The Cao Dai Holy See in the southern province of Tay Ninh, around 70 kilometers to the east of HCMC, was founded in 1926 and houses a temple, residences for officials and followers, and a herbal medicine hospital that attracts many patients, especially from the south.
From a distance, the structure looks like a European-style church fronted by two bell towers.
The main icon of Caodaism is an eye that casts a glow representing the Supreme Deity. Caodaism also worships other deities such as Buddha, Jesus, Confucius, and Guanyin. Their images can be seen at many places in the Holy See.
Worshippers gather for prayers at midnight, 6 a.m., noon, and 6 p.m. every day at the Holy See. Visitors are allowed to observe them.
Jump on a motorbike
“A motorbike offers total freedom to explore the country,” says Lonely Planet, recommending tourists try a motorbike tour from HCMC to explore the S-shaped country through green paddies in the Mekong Delta, stunning beaches along central Vietnam coastline or mountain ranges in the north.
Riding from Saigon to Hanoi by motorbike is probably the most popular road trip in Vietnam, and unquestionably one of the best ways to experience the country.
The road traverses heavily forested limestone mountains, runs along rivers, and cuts through rice paddy fields, allowing travelers to explore popular destinations like Binh Thuan, Nha Trang, Da Nang, Hue and Quang Binh.
International driving permits are becoming increasingly necessary, so make sure that you have a valid motorcycle license.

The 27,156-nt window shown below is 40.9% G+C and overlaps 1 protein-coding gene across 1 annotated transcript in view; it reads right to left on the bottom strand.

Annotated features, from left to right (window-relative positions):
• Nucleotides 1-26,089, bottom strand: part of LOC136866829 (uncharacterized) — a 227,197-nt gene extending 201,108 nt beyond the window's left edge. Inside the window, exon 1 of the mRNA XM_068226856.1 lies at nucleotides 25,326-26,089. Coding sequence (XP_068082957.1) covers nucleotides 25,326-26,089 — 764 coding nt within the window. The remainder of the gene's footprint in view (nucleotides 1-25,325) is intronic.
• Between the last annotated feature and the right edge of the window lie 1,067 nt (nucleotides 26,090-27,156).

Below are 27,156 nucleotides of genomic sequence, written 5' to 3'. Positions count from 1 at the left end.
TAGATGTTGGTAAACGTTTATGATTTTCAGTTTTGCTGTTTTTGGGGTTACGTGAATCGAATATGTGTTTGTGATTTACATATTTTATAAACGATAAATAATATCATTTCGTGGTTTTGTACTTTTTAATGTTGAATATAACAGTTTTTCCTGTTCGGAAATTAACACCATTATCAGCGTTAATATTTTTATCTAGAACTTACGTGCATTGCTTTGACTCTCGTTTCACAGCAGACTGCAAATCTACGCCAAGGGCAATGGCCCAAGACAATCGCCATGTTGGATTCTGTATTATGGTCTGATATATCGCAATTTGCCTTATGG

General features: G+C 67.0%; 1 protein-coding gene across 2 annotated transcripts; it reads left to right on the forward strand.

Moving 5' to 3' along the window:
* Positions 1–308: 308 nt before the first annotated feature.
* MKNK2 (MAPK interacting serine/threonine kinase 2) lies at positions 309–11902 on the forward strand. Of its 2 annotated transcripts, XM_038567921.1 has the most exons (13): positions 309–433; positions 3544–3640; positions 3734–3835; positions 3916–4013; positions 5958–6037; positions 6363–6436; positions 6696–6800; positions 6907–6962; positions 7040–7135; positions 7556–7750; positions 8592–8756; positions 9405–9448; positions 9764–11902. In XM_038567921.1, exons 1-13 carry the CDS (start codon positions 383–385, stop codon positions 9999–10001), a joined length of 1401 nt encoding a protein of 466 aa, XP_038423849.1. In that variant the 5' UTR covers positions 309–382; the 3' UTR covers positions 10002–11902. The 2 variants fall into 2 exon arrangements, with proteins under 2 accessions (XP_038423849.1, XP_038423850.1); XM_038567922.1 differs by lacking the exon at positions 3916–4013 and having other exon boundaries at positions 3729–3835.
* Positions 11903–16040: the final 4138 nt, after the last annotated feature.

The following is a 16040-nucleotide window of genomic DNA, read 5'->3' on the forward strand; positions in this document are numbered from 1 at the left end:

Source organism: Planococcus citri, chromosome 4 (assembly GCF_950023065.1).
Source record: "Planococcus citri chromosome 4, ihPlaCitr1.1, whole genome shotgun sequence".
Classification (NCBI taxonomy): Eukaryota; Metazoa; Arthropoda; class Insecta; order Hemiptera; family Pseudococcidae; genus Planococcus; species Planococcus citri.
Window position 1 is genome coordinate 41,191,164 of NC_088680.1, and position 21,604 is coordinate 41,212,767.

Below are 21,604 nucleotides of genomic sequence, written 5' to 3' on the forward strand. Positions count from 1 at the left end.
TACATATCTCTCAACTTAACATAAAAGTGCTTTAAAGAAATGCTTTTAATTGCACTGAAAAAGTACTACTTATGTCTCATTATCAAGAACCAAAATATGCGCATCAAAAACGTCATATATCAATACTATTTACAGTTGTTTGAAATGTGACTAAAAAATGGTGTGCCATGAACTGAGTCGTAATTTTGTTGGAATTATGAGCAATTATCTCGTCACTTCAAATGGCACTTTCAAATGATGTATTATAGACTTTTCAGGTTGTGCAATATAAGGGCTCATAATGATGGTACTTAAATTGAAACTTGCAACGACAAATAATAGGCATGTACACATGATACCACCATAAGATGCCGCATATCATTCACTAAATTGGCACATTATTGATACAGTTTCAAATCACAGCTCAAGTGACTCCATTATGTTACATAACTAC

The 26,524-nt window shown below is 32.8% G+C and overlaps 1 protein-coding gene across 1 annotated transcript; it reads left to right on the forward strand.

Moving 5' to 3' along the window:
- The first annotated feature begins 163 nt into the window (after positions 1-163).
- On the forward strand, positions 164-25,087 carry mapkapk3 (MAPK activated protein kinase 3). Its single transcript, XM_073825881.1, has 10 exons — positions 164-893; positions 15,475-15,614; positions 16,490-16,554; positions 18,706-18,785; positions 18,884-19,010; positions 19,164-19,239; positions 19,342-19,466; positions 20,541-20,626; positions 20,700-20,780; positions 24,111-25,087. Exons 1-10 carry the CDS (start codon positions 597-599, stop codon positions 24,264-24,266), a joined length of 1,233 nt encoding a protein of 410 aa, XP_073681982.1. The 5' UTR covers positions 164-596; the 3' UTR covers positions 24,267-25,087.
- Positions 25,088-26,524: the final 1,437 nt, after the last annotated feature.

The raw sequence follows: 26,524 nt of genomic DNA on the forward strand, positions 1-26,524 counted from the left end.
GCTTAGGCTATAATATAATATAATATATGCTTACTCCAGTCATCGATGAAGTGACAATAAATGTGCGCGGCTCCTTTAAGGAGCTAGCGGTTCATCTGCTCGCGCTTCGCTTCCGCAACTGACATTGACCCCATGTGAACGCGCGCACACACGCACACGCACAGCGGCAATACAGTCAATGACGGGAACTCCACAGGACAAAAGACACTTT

Conquer Ban Gioc Waterfall
Ban Gioc Waterfall, which straddles the China border 30 kilometers from the central market of Cao Bang’s Trung Khanh District, is the largest waterfall in Southeast Asia and the world’s fourth largest along a national border after Iguazu, Victoria and Niagara.
The waterfall is 53 meters high and 300 meters wide and has three levels of smaller waterfalls.
A small sloping path leads to the waterfall. Buses with a seating capacity of 25 or less can travel down the path while bigger ones drop their passengers off at a parking lot at the Vietnam border station. Travelers can walk down to the falls from there.
The Tay ethnic minority community often brings horses here to provide photos ops for VND20,000 (85 cents) a pop.
Breathe the fresh air in Da Lat
Da Lat is dubbed “Little Paris,” due to its history as a summer escape for French colonial officials who built villas in the hills to escape the heat and humidity of the lowlands.
The Australian magazine urges tourists to explore the town’s French-influenced heritage via the array of old villas where the French lived 100 years ago, or visit the Hang Nga Crazy House, famous for its extraordinary exterior which resembles a monstrous banyan tree.